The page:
Should You Have a Lab Animal Health Status or Standard?


Should you have a Lab Animal Health Status or Standard? When considering animal health in your research or ordering mice from a commercial provider, which is more significant: a health status or a health standard?

While the words "status" and "standard" seem similar, there are clear differences in their definitions and how you might apply each to a health monitoring, detection and reporting system.

Let's start by defining our terms:
  • Status — state or condition of affairs with the following synonyms listed: position, condition, situation, rating
  • Standard — serving as a basis of weight, measure, value, comparison, or judgment with the following synonyms listed: accepted, requirement, specification, ideal

The dictionary definition for standard states that "in chemistry, the standard state of a material (pure substance, mixture or solution) is a reference point used to calculate its properties under different conditions." Note the use of reference point. A reference point is a basis for evaluation, assessment, or comparison. Therefore, use of a standard in animal health programs provides a basis for evaluation.

Status is where you are, but does not connote a target, goal, or reference point. Conversely, a standard is something that you need to meet or work towards. Using a standard helps people on your team understand the objectives of their work: What are the accepted or excluded organisms? What are the measures put in place to assure meeting a defined standard? What happens if testing reveals an excluded organism?

One good example of a standard used in health monitoring is the FELASA Guideline published in 2012 and updated on a regular basis. Note the word "requirement" used in its last sentence: "The FELASA guidelines and recommendations are not regulatory but rather are proposals based on scientific knowledge and the state of the art of laboratory animal science activities. Because they are supported by laboratory animal science associations that represent the vast majority of European professionals, these guidelines and recommendations have influenced the development of various regulatory requirements in Europe, including those related to education and training, routine laboratory animal activities, and animal health monitoring."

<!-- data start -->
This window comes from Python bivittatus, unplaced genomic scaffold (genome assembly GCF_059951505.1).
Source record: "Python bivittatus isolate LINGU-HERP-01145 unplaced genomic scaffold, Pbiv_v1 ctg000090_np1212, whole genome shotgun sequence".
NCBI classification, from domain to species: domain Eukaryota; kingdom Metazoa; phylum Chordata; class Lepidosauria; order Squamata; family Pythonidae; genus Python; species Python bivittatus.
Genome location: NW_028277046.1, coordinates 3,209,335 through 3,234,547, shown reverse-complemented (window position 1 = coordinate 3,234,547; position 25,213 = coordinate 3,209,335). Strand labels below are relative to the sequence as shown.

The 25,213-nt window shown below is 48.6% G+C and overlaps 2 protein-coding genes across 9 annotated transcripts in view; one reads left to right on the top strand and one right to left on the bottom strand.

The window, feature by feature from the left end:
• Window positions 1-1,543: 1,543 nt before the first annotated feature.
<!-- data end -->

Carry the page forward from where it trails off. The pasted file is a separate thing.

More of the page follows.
Standard Operating Procedures (SOPs) are commonplace in life science research and help bring order to a process when many people perform the same task across facilities. By standardizing a procedure, achieving reproducible results is possible even when two different people are performing the same task independently. SOPs help lab animal facilities meet their defined animal health standard.

Taconic Biosciences has been using Health Standards to guide our daily colony management practices for over thirty years. Those standards evolved over time as newly identified organisms were shown to affect research and user requirements changed.

One of those standards is Murine Pathogen Free™, or MPF™. As a standard, there is a defined list of excluded organisms as well as SOPs that govern how to care for mice and rats raised at the MPF™ standard. The use of a standard helps customers around the world know that when they order an MPF™ mouse in the USA, Europe, or India, the health will be identical as it relates to excluded organisms.

While the aim of science is to be as precise as possible, the use of laboratory animals can be imprecise at times. Lab animals present challenges when considering all the variables that biology can impart. The use of health standards can help reduce one set of variables and understand what to do with the detection of excluded organisms.

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